• Of an estimated 225,000 bariatric surgeries performed per annum, 15- 30% have diabetes[15].
  • Bariatric surgery, especially Roux-en-Y gastric bypass, can result in the resolution of type 2 diabetes in nearly 30% at up to 5 years after surgery [4].
  • Diabetes-related microvascular and macrovascular complications, mortality and all-cause mortality are significantly decreased after gastric bypass[6][3].


  • According to the American Diabetes Association, metabolic surgery should be recommended to treat type 2 diabetes in patients with class III obesity (BMI ≥40 kg/m2) and in those with class II obesity (BMI 35.0–39.9 kg/m2) when hyperglycemia is inadequately controlled by lifestyle and optimal medical therapy.[1]
  • Surgery should also be considered for patients with type 2 diabetes and BMI 30.0–34.9 kg/m2 if hyperglycemia is inadequately controlled despite optimal treatment with either oral or injectable medications.[1]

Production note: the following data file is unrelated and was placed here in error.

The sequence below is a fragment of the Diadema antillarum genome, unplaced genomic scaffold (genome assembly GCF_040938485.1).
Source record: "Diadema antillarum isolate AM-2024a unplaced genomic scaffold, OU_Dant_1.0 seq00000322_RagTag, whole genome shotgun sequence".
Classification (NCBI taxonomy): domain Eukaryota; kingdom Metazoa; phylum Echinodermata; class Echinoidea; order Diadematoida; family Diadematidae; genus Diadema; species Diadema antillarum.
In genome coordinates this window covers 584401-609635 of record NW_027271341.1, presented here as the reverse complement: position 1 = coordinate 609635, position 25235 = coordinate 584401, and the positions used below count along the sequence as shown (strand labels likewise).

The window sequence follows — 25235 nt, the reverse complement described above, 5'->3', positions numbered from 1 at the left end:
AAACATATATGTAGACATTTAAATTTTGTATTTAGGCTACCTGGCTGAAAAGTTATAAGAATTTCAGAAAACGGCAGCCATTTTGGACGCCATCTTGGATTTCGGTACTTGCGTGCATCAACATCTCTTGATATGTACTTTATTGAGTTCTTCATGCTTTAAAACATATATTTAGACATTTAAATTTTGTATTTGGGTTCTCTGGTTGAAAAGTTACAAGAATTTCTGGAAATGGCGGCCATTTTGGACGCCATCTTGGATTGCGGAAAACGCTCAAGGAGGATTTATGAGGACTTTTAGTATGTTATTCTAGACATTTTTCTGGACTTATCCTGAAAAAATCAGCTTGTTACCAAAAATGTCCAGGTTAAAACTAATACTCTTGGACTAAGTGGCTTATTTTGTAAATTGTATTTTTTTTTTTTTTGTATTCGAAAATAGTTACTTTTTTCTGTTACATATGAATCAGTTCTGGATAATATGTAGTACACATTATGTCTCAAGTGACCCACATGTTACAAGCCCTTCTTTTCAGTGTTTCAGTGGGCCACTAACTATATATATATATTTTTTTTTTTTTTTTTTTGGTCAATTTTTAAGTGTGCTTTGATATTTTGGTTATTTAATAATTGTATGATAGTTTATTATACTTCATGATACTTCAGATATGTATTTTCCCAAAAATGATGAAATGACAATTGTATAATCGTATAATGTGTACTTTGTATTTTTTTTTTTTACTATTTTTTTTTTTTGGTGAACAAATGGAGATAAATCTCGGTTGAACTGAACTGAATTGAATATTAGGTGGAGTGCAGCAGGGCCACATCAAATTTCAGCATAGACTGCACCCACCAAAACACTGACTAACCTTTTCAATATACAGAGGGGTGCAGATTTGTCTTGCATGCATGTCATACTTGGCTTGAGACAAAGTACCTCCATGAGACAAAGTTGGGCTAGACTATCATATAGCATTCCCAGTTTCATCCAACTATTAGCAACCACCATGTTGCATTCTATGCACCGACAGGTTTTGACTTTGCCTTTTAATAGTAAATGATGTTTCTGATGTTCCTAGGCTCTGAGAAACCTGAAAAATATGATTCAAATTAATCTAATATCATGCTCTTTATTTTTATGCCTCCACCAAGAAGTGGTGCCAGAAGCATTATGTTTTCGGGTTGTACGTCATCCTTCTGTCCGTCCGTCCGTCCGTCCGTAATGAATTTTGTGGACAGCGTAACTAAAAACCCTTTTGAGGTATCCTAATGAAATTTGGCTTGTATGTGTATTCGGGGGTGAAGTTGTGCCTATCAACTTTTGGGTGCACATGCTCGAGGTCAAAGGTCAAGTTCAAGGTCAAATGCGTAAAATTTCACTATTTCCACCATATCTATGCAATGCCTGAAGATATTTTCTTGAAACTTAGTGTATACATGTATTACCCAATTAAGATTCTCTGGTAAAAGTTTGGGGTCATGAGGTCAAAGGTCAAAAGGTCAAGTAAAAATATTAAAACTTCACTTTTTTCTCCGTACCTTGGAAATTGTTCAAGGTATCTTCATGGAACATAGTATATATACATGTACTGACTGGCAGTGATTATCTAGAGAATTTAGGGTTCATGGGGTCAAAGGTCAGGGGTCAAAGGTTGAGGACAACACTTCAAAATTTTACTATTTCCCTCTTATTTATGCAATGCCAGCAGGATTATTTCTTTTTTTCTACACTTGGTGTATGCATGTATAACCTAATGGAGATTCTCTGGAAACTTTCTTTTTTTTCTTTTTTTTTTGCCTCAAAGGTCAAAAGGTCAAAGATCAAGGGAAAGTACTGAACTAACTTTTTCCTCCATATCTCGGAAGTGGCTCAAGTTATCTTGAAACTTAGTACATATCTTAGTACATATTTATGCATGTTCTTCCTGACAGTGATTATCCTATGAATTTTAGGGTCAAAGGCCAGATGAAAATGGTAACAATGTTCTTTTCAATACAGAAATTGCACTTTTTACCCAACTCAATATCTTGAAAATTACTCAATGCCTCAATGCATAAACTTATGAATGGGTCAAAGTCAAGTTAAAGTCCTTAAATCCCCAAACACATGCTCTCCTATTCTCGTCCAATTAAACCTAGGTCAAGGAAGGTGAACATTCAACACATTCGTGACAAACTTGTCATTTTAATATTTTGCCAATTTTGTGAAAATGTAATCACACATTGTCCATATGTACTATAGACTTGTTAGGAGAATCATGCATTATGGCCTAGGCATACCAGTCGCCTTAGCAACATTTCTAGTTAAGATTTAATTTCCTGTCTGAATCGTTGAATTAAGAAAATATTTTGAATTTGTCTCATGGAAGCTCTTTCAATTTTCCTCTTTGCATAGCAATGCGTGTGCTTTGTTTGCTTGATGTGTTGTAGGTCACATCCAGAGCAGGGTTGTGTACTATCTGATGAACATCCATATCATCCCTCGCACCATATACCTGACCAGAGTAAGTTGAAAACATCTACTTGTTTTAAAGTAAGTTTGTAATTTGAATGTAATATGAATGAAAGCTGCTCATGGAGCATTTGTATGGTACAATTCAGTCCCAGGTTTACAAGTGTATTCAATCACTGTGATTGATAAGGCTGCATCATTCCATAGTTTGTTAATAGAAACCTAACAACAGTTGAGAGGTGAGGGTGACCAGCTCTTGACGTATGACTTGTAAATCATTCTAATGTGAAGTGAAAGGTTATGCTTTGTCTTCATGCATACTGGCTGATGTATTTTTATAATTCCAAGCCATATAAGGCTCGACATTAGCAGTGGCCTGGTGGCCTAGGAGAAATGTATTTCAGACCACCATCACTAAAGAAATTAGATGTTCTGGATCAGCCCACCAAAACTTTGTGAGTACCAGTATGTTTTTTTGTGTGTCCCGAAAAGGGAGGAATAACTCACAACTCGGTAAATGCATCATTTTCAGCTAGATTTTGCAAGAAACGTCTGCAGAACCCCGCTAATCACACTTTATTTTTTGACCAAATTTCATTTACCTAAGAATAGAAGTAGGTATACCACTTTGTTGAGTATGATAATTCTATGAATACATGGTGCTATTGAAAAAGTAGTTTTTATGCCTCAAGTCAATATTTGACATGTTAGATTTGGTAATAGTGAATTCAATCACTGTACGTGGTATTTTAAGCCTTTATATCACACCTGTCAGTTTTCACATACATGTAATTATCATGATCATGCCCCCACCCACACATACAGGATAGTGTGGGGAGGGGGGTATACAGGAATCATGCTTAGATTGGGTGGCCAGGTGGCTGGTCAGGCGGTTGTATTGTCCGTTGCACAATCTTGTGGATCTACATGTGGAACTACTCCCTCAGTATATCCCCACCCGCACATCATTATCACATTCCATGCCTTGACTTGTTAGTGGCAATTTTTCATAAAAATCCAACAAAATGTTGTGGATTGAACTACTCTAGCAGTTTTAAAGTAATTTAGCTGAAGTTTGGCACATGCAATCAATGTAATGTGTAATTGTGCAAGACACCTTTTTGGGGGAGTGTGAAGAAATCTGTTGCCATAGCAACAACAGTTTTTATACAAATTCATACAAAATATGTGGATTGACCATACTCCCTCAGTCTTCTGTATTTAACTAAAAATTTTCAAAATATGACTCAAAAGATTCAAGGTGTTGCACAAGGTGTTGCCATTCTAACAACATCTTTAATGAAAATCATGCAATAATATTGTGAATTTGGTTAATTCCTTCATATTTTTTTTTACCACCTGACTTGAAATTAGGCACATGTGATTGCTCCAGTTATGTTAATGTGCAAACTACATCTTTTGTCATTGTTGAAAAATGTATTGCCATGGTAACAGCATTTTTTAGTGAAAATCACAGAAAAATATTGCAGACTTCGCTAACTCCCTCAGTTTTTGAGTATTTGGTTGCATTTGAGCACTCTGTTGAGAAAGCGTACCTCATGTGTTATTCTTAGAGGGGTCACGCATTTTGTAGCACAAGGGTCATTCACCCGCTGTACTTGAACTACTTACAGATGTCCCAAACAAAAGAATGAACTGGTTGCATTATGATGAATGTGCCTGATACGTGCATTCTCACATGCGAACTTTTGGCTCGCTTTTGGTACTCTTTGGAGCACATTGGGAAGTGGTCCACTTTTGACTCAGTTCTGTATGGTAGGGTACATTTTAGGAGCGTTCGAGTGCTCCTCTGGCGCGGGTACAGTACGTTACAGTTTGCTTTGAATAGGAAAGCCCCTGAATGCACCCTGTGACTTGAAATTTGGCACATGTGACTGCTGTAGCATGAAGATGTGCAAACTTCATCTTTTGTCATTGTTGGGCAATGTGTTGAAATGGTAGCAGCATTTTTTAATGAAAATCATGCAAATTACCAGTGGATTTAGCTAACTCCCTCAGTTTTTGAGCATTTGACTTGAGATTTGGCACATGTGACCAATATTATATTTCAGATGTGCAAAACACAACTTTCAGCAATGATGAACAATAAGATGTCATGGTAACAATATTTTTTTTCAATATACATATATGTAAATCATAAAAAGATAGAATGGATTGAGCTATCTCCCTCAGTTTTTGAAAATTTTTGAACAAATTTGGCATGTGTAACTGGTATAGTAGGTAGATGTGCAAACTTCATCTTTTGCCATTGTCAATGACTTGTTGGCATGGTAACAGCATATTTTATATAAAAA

• These BMI thresholds should be reduced by 2.5 kg/m2 for Asian patients.
  • Specific coverage guidelines vary by insurance carrier (e.g. documentation of a failed trial of diet and exercise and performance of surgery at an American Society for Bariatric Surgery designated Center of Excellence).


Glycemic control in immediate post-operative period (days 0-3)

Patients with preexisting type 1 diabetes

  • Both the basal and bolus insulin doses should be lowered since the overall insulin requirement may decrease substantially and rapidly after bariatric surgery.
  • Patients should be reminded to continue their basal insulin post-operatively even when the oral intake is small in order to avoid diabetic ketoacidosis.

Patients with preexisting insulin-requiring type 2 diabetes

  • Prior to bariatric surgery, providers should consider checking the plasma C-peptide to gauge the patient’s endogenous insulin production given the rising prevalence of obesity among adults with both type 1 and type 2 diabetes [2].